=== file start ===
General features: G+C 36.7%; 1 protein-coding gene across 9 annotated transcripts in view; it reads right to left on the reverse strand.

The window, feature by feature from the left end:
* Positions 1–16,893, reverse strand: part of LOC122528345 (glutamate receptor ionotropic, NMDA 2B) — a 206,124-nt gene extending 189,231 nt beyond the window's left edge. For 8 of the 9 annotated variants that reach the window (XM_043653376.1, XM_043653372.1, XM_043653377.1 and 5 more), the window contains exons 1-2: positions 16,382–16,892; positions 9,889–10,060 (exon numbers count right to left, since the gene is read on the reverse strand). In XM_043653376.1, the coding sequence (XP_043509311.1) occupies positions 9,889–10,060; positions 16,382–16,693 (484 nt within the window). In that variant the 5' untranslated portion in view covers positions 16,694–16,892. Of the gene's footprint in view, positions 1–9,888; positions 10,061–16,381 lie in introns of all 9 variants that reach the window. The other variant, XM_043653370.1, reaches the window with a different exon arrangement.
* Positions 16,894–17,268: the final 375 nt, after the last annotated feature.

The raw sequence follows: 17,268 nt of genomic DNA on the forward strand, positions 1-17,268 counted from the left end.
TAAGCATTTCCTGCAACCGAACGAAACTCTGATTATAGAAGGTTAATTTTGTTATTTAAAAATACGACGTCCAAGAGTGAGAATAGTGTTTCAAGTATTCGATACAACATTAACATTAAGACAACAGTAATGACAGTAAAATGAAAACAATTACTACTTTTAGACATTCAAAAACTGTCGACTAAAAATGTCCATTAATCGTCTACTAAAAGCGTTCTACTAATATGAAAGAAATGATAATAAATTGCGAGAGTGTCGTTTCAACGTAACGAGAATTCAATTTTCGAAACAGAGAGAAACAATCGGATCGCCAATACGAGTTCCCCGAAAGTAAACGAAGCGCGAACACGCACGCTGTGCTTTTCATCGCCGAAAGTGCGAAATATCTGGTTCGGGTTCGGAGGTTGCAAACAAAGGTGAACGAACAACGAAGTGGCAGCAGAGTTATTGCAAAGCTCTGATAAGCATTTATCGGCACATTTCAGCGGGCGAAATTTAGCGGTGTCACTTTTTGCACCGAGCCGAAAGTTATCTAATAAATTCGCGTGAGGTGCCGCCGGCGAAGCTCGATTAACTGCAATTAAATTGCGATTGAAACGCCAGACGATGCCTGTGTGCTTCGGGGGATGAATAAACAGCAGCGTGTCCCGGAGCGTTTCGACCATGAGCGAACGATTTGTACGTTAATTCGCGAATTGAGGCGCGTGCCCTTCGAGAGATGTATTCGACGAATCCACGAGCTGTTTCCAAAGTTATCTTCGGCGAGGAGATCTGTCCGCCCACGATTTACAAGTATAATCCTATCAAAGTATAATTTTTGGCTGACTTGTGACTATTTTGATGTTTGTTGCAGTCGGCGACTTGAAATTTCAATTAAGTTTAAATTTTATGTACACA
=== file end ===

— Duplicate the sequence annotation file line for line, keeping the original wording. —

General features: G+C 36.7%; 1 protein-coding gene across 9 annotated transcripts in view; it reads right to left on the reverse strand.

The window, feature by feature from the left end:
* Positions 1–16,893, reverse strand: part of LOC122528345 (glutamate receptor ionotropic, NMDA 2B) — a 206,124-nt gene extending 189,231 nt beyond the window's left edge. For 8 of the 9 annotated variants that reach the window (XM_043653376.1, XM_043653372.1, XM_043653377.1 and 5 more), the window contains exons 1-2: positions 16,382–16,892; positions 9,889–10,060 (exon numbers count right to left, since the gene is read on the reverse strand). In XM_043653376.1, the coding sequence (XP_043509311.1) occupies positions 9,889–10,060; positions 16,382–16,693 (484 nt within the window). In that variant the 5' untranslated portion in view covers positions 16,694–16,892. Of the gene's footprint in view, positions 1–9,888; positions 10,061–16,381 lie in introns of all 9 variants that reach the window. The other variant, XM_043653370.1, reaches the window with a different exon arrangement.
* Positions 16,894–17,268: the final 375 nt, after the last annotated feature.

The raw sequence follows: 17,268 nt of genomic DNA on the forward strand, positions 1-17,268 counted from the left end.
TAAGCATTTCCTGCAACCGAACGAAACTCTGATTATAGAAGGTTAATTTTGTTATTTAAAAATACGACGTCCAAGAGTGAGAATAGTGTTTCAAGTATTCGATACAACATTAACATTAAGACAACAGTAATGACAGTAAAATGAAAACAATTACTACTTTTAGACATTCAAAAACTGTCGACTAAAAATGTCCATTAATCGTCTACTAAAAGCGTTCTACTAATATGAAAGAAATGATAATAAATTGCGAGAGTGTCGTTTCAACGTAACGAGAATTCAATTTTCGAAACAGAGAGAAACAATCGGATCGCCAATACGAGTTCCCCGAAAGTAAACGAAGCGCGAACACGCACGCTGTGCTTTTCATCGCCGAAAGTGCGAAATATCTGGTTCGGGTTCGGAGGTTGCAAACAAAGGTGAACGAACAACGAAGTGGCAGCAGAGTTATTGCAAAGCTCTGATAAGCATTTATCGGCACATTTCAGCGGGCGAAATTTAGCGGTGTCACTTTTTGCACCGAGCCGAAAGTTATCTAATAAATTCGCGTGAGGTGCCGCCGGCGAAGCTCGATTAACTGCAATTAAATTGCGATTGAAACGCCAGACGATGCCTGTGTGCTTCGGGGGATGAATAAACAGCAGCGTGTCCCGGAGCGTTTCGACCATGAGCGAACGATTTGTACGTTAATTCGCGAATTGAGGCGCGTGCCCTTCGAGAGATGTATTCGACGAATCCACGAGCTGTTTCCAAAGTTATCTTCGGCGAGGAGATCTGTCCGCCCACGATTTACAAGTATAATCCTATCAAAGTATAATTTTTGGCTGACTTGTGACTATTTTGATGTTTGTTGCAGTCGGCGACTTGAAATTTCAATTAAGTTTAAATTTTATGTACACA